Tile spacers make beautiful results easy when used properly. Insert them vertically in floor tile -- and horizontally in wall tile -- one pair per each edge of the tile. Avoid the mistake of placing them in the corner where four tiles meet. You have a choice among common sizes, which will depend on what size grout line you envision.
Tile spacers come typically in the following sizes: 1/16, 1/8, 3/16, 1/4 and 3/8 inches.
Tile spacers are reusable if handled carefully. Newer designs may allow you to rotate the spacer to use any of three different widths, or to set legs that resemble those of a spider beside all four intersecting tiles, sweeping out easily.
What Size for Your Job?
You have a lot of flexibility in terms of selecting a grout width.
- If you're using small-format tiles, such as those 8 by 8 inches and smaller, the tiles may come with built-in lugs that make spacers unnecessary. If you want a standard look, tile installers recommend grout lines of 1/16 inch for walls and 1/8 inch for floors.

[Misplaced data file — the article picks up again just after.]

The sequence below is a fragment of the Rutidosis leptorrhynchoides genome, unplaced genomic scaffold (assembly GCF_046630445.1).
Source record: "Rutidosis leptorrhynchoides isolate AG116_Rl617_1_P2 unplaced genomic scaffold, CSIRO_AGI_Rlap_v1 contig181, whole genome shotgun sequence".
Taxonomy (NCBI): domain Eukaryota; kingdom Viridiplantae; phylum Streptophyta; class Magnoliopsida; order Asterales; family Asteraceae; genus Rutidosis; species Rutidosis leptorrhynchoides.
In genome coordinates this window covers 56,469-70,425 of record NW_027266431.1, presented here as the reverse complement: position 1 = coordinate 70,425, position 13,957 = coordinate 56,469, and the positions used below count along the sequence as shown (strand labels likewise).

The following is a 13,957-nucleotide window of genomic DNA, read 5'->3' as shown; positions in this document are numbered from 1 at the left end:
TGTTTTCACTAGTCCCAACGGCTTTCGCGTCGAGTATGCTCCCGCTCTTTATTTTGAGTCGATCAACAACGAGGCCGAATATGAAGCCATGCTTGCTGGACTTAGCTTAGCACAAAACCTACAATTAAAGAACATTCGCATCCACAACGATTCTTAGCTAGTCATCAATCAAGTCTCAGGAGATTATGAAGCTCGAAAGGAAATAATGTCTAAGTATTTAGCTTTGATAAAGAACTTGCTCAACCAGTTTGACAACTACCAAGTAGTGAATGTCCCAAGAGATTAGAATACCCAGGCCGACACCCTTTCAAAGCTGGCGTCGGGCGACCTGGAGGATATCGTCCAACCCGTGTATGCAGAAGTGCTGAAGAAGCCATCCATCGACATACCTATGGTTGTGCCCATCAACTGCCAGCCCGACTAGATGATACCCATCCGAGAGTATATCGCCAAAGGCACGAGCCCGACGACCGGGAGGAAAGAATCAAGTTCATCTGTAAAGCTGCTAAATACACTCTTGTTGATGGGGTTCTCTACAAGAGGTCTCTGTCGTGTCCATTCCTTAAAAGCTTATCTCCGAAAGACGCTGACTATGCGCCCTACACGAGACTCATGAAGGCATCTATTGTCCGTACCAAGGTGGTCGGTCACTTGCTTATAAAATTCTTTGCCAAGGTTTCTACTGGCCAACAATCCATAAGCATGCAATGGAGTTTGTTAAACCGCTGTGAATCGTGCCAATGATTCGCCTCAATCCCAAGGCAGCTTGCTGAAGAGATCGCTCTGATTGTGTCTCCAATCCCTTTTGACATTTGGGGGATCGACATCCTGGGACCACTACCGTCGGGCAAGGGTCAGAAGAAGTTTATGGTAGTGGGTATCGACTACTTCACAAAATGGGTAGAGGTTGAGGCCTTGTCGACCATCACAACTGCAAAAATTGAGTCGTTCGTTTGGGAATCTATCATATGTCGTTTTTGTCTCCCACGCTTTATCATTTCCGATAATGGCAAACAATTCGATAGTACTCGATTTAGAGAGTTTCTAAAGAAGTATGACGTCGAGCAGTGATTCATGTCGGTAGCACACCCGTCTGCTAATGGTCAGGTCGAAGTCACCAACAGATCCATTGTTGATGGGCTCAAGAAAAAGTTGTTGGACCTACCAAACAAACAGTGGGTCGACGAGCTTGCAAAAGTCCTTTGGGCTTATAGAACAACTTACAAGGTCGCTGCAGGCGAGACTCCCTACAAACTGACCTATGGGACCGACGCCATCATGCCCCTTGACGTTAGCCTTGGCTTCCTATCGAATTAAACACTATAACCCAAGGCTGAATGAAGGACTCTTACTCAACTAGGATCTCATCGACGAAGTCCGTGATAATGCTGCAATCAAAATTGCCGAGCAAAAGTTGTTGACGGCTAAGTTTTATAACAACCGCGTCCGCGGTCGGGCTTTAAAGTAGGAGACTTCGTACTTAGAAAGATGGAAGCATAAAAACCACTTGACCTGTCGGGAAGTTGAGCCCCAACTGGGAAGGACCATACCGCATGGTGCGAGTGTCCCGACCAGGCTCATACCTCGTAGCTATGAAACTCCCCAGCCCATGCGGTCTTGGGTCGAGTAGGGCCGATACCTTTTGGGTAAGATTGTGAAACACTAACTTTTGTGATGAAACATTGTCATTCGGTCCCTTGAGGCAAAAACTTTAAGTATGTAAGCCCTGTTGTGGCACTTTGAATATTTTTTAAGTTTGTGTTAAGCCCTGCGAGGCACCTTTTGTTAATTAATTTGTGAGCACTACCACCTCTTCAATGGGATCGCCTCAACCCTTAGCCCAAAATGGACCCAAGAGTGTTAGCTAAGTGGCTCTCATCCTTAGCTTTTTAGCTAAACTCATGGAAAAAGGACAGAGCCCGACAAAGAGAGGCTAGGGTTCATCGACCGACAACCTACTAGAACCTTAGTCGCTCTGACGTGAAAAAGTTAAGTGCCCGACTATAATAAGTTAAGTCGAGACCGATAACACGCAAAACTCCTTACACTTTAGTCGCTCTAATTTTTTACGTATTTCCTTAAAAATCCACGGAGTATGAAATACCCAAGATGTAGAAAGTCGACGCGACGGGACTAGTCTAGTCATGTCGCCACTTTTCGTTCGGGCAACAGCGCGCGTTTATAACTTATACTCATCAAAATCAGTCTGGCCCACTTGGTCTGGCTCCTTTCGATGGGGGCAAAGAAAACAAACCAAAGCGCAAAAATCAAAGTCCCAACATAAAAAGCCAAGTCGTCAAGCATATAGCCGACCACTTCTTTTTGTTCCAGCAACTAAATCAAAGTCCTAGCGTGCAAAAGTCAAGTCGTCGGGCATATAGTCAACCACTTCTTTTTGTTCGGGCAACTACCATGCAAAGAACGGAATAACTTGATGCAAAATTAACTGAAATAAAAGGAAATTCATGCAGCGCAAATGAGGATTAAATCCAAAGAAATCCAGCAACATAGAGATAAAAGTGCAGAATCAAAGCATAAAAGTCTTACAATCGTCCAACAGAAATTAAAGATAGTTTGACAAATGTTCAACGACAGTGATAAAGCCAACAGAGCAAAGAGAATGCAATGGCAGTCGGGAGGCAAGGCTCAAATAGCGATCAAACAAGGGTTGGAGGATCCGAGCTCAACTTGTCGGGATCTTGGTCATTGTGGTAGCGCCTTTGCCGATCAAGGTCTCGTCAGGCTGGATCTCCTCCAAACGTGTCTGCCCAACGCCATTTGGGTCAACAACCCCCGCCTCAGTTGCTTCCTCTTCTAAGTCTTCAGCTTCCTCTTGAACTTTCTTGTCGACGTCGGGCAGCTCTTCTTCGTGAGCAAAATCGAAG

- For regular-format tiles, between 12 by 12 and 16 by 16 inches, you can stay with those measurements or go up to 3/16, depending on the tile and the look you want.
- For large-format tiles, 18 by 18 inches and larger, you can actually get away with very tight grout lines of 1/16 inch or even 1/32 inch, usually created by the lugs. This creates a smooth final space that looks like solid tile.
When you install 4 by 4, or 6 by 6, bathroom tub tile, for example, you can set it closely at 1/6 inch for a standard look or wider if you want a dramatic effect. Even if a tile has built-in lugs, you can add spacers for a wider grout line.
Wiggle a dental pick under tile spacers, after the mastic dries and before you grout the tiles, to pop them out.
An award-winning writer and editor, Rogue Parrish has worked at the Washington Post, the Baltimore Sun and at newspapers from England to Alaska. This world adventurer and travel book author, who graduates summa cum laude in journalism from the University of Maryland, specializes in travel and food -- as well as sports and fitness. She's also a property manager and writes on DIY projects.